In Bristol Bay, family, friends and community members have not stopped thinking about Kelly Coopchiak. After the 25-year-old from Togiak went missing in October, search and rescue teams and the Alaska State Troopers spent two weeks looking for her. Eventually, Troopers stopped the active search for Coopchiak and stated they did not suspect foul play. People from her community criticized the Troopers’ actions on social media, calling for a closer investigation into her disappearance.
Coopchiak is one of dozens of missing people from the region. Nationwide, Indigenous people make up 3.5% of the National Missing and Unidentified Persons System (NamUs), although they are only about 1% of the U.S. population, according to a 2023 Congressional Research Service report.
The Bureau of Indian Affairs indicates that case data has been missing from NamUs. A 2016 study by the National Crime Information Center found that of 5,712 reports of missing Indigenous women and girls, only 116 cases were logged in NamUs. Alaska ranks 4th nationwide in the number of missing and murdered Indigenous people cases by state, according to a 2018 Urban Indian Health Institute report.
Charlene Aqpik Apok is the executive director at Data for Indigenous Justice, a statewide organization that has documented missing and murdered Indigenous people for about five years.
“We know from our families and our communities that this has been happening for a really long time,” Apok said. “Our understanding is violence is not inherent from our Indigenous communities, and that is rooted in a history of [...] ongoing colonialism.”
Apok said victims’ families have often been the main – and sometimes the only – advocates for missing and murdered Alaska Native people, and that it can take years for families to know if anyone will be charged in these cases. That puts the burden of communication and advocacy on individuals, rather than an institution. Further, Apok said families must also contend with Troopers who mishandle investigations and meet relatives with skepticism when they provide context for a case.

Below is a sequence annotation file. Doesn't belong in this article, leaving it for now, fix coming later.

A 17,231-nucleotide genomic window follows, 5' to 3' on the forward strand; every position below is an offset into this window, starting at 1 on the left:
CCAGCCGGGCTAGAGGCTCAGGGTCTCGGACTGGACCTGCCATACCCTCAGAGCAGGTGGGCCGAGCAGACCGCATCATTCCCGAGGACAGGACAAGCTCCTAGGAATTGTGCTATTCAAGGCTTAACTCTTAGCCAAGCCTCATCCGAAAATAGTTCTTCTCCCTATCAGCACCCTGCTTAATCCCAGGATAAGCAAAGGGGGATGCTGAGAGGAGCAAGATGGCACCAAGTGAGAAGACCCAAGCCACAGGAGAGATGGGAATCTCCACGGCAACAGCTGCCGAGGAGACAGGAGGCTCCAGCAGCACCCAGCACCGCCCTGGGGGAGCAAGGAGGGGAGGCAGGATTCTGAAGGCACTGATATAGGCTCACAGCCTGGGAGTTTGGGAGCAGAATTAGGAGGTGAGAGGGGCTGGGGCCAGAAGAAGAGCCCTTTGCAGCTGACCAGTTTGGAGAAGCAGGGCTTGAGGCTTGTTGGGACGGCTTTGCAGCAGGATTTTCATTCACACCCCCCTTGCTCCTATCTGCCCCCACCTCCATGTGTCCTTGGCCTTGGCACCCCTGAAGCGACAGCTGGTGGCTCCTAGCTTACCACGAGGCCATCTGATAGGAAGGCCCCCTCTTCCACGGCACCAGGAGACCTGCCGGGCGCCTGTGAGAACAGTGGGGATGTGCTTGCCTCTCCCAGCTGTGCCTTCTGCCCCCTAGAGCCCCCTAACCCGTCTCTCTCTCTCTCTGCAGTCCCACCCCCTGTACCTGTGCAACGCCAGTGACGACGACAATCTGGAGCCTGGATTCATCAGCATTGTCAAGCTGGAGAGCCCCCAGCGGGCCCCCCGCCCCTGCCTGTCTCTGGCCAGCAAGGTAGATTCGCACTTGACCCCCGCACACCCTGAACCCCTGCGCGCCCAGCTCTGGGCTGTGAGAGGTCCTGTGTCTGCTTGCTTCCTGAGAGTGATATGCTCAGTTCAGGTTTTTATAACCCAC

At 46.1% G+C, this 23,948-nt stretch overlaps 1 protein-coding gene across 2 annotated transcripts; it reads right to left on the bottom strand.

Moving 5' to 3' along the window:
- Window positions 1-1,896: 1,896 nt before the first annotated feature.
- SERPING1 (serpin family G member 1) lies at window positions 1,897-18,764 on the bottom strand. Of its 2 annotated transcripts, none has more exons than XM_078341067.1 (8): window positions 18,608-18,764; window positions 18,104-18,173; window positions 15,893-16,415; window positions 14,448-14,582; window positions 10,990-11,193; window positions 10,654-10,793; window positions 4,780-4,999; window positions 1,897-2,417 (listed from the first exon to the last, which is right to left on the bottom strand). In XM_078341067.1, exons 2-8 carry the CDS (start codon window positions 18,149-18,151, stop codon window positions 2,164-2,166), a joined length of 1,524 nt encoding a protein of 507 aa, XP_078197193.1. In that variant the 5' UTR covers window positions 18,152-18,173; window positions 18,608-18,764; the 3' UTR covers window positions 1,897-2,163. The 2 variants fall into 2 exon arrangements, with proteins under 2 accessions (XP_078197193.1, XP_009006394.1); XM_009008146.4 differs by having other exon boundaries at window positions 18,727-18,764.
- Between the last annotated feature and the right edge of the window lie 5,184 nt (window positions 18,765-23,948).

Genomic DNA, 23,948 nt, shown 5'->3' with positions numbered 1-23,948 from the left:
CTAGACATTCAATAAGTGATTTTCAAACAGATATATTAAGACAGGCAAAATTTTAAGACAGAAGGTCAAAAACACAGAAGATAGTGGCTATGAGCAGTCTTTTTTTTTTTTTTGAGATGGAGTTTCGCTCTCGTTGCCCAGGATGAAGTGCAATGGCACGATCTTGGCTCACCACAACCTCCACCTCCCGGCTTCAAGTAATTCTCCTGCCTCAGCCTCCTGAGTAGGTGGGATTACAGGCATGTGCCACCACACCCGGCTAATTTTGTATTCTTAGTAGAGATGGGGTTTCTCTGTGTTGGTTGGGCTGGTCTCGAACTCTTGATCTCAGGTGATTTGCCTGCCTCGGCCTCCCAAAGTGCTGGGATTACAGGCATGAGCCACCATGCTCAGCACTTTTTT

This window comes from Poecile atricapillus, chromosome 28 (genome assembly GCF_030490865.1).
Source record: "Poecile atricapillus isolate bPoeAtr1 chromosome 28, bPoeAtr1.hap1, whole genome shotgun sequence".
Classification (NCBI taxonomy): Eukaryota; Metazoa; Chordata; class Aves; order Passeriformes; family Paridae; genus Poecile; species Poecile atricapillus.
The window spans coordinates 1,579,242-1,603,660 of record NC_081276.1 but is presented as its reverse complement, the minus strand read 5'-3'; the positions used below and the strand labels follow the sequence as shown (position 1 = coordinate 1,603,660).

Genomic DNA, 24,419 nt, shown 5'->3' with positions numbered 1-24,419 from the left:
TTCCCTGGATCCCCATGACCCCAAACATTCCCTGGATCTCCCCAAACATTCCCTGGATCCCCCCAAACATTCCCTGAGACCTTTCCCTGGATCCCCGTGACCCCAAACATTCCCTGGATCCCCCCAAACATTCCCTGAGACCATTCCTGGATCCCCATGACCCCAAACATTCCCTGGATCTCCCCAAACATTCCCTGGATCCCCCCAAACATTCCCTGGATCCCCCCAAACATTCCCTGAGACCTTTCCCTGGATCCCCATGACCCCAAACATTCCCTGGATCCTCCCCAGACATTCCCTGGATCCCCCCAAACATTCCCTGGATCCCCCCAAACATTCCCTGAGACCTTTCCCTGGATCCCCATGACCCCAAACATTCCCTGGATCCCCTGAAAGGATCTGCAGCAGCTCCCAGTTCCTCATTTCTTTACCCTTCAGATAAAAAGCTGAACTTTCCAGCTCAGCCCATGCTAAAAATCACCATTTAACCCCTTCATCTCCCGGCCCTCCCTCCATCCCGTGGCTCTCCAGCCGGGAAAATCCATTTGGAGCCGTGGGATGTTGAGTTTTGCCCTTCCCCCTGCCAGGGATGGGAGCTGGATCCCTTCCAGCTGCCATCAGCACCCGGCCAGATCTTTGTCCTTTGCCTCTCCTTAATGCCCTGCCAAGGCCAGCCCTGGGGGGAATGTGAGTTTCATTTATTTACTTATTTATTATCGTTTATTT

Apok said that before 2018, no one institution had put together a complete statewide list of missing and murdered Indigenous person (MMIP) cases. That year, she said, families came forward to share their stories.
The testimonies helped inspire Data for Indigenous Justice. She said the data it has collected in the years since has helped to show the scope of these cases.
The Alaska Department of Public Safety followed suit and began to put more effort into tracking MMIP cases. In 2022, the department began assigning investigators to focus solely on cold cases for missing and murdered Indigenous people. There are now four.
This summer, the department published its first quarterly report with a categorized cause for each case. Most of the listed MMIP cases are marked as ‘environmental,’ defined as non-suspicious outdoor deaths or disappearances where human remains are not located.
But Apok said families still have to push to get updates on their case, and that needs to change.
“I think it should be really clear that law enforcement needs to be coordinating [with families],” she said. “Right now, the labor of that is falling on families who are grief-stricken and already trying to deal with their loved ones either being missing or murdered.”
Apok said Data for Indigenous Justice has called on law enforcement to give families regular updates on MMIP cases. She said the organization also wants to see better cultural training for law enforcement to improve communication in Native communities and for more tribal court funding.
Data for Indigenous Justice, Apok said, supports the push for federal-level change to how law enforcement reports these cases, including mandating that law enforcement enter the names of missing people into NamUs.
“It would need legislation and congressional support as it’s a federal initiative,” she said.
Apok recommends that in a missing-person event, families appoint one member as a single contact to keep track of all case information. She said that keeping a case open is important to its continued investigation. That means family or advocates need to frequently engage with law enforcement, with the opportunity to ask questions and have Troopers document all the information they provide.
In recent years, the federal government has also started to dedicate resources to address the number of missing and murdered Indigenous person cases. In 2021, the Department of Justice created a pilot program in Alaska to take on what it has called the “MMIP crisis.” It provided a framework through which participating communities could create response plans. The Curyung Tribe in Dillingham was one of three tribal communities that volunteered to participate.